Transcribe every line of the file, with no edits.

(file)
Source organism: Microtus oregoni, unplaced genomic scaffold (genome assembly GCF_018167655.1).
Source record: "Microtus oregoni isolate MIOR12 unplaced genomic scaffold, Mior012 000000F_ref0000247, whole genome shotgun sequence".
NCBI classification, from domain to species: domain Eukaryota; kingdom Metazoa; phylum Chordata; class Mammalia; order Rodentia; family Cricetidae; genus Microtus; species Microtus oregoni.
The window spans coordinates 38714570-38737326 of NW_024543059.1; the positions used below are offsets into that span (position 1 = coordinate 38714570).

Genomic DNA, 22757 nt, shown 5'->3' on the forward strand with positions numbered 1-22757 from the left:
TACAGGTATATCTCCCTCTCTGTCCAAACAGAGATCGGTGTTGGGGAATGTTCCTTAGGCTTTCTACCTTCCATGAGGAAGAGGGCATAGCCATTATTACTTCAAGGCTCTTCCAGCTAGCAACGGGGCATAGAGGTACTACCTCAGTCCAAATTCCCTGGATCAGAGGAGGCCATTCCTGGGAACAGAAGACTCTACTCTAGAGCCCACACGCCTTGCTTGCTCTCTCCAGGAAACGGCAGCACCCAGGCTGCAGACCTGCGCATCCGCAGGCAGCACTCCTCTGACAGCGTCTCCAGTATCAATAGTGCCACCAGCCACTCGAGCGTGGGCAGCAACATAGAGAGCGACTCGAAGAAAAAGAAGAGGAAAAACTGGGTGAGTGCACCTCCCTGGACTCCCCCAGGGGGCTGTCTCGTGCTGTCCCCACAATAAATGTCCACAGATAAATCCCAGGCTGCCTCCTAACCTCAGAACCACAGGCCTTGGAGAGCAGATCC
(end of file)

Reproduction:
Source organism: Microtus oregoni, unplaced genomic scaffold (genome assembly GCF_018167655.1).
Source record: "Microtus oregoni isolate MIOR12 unplaced genomic scaffold, Mior012 000000F_ref0000247, whole genome shotgun sequence".
NCBI classification, from domain to species: domain Eukaryota; kingdom Metazoa; phylum Chordata; class Mammalia; order Rodentia; family Cricetidae; genus Microtus; species Microtus oregoni.
The window spans coordinates 38714570-38737326 of NW_024543059.1; the positions used below are offsets into that span (position 1 = coordinate 38714570).

Genomic DNA, 22757 nt, shown 5'->3' on the forward strand with positions numbered 1-22757 from the left:
TACAGGTATATCTCCCTCTCTGTCCAAACAGAGATCGGTGTTGGGGAATGTTCCTTAGGCTTTCTACCTTCCATGAGGAAGAGGGCATAGCCATTATTACTTCAAGGCTCTTCCAGCTAGCAACGGGGCATAGAGGTACTACCTCAGTCCAAATTCCCTGGATCAGAGGAGGCCATTCCTGGGAACAGAAGACTCTACTCTAGAGCCCACACGCCTTGCTTGCTCTCTCCAGGAAACGGCAGCACCCAGGCTGCAGACCTGCGCATCCGCAGGCAGCACTCCTCTGACAGCGTCTCCAGTATCAATAGTGCCACCAGCCACTCGAGCGTGGGCAGCAACATAGAGAGCGACTCGAAGAAAAAGAAGAGGAAAAACTGGGTGAGTGCACCTCCCTGGACTCCCCCAGGGGGCTGTCTCGTGCTGTCCCCACAATAAATGTCCACAGATAAATCCCAGGCTGCCTCCTAACCTCAGAACCACAGGCCTTGGAGAGCAGATCC